Espresso Coffee Machines: Developmental History
Espresso makers became overly popular in the 20th century thanks to specialized coffee shops who left people wanting to experience those same great Italian drinks at home without the cost. What many don’t realize is just how long these coffee makers have been around.
All the way back in 1901 the world was introduced to the first espresso coffee machine. Through the years several models have come and went. Common to almost all models, however, is the portafilter system. The portafilter is a small wire basket that holds the coffee grounds you are using. Also popularly found on espresso machines are steam wands which are used to steam milk and then froth it for specific coffee beverages.
There are several variations of the espresso maker as discussed below. Each have their own pros and cons and the usage is dependent upon what each person prefers.
Piston: The founder of the espresso coffee machine maker Gaggia, Achille Gaggia, invented a piston driven version in Italy around 1945. Gaggia’s version uses a handle and manual pumping action to push the heated water through the coffee grounds. The commonly used term, “pulling a shot”, derives from the usage of this maker because of the need to pull the handle several times to complete the task. There are two different styles of the piston espresso machines. The manual version which works by the operator pushing the water through by way of the handle alone and the spring driven version that uses a tensioned spring to build up the pressure.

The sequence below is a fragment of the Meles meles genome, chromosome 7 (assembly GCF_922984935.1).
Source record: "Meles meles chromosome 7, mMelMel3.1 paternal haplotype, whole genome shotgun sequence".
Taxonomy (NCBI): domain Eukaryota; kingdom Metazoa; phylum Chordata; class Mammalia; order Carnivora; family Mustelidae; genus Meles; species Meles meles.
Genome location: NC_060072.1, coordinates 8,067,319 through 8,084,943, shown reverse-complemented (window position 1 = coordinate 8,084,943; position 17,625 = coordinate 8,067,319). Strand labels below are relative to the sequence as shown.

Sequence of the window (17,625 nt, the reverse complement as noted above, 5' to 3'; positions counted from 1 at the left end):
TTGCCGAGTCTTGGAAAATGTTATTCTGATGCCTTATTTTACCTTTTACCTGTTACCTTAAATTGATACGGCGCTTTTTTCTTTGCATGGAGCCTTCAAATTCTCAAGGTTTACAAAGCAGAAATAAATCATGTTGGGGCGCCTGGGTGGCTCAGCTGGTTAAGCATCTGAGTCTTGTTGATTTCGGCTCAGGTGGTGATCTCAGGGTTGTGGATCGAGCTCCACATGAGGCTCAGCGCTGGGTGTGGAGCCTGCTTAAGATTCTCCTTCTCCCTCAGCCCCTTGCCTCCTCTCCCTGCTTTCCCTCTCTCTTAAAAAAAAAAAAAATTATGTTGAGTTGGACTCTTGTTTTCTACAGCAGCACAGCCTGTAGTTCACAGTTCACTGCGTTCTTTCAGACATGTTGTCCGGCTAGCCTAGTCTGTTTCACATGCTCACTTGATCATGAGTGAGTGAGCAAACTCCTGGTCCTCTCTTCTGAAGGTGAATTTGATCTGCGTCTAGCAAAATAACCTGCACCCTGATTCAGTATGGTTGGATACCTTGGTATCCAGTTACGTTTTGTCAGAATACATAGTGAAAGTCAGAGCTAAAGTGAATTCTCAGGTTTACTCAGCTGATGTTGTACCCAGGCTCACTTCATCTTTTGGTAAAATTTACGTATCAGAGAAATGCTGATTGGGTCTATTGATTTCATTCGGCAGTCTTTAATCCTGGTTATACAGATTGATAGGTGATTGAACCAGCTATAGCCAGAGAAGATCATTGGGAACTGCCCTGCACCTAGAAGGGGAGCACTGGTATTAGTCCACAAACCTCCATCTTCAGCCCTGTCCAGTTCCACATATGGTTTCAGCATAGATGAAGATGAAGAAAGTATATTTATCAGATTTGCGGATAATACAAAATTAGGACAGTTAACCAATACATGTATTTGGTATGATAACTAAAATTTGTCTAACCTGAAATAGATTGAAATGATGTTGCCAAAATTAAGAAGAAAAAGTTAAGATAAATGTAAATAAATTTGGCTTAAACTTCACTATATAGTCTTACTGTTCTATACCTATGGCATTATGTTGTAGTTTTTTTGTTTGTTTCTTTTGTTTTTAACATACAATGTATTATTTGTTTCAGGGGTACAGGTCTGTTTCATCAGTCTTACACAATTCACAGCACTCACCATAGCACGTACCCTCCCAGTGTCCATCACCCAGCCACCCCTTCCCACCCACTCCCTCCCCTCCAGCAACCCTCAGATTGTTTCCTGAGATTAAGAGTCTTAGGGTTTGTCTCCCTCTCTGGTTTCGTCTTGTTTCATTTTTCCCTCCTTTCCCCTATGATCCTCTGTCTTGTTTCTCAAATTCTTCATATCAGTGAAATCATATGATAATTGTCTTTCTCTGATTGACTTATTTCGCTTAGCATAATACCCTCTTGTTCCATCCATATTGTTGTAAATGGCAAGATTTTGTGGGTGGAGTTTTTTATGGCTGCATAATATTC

Pump: Pump espresso makers work by using a motor to build up force to brew the coffee. This style is the popular option for most coffee shops. Business grade machines generally hook right in to the locations plumbing to attain the water needed, but smaller versions for home use come with a built in area to hold water. The ones used in coffee shops tend to work faster then the ones you will find in homes.
Steam: Steam driven espresso machines are just as simple as they sound. Steam pressure builds to push the water through the coffee grounds and it is about as simple as that. The first espresso coffee machines created employed this type of functioning and because they require no moving parts are still used today because of the cheap manufacturing process.
Air Pressure: Air pressure espresso coffee makers are hand held and pump highly pressurized air into a chamber to get the result that you want. These only make one cup of coffee at a time however. The commonly known name for this style of machine is Handpresso, created by Nielsen Innovation in 2006. The product hit stores shelves soon after in 2007 and has gained much popularity.
If you are looking to add an espresso maker to your home or business you can see that you have a lot of options. The setting and frequency in which you will be using the coffee machine should be a big factor in your purchase decision. The price range on espresso coffee machines are vast and brand and ability play a huge role in the sticker price. All will give you the same result in the end, great espresso drinks.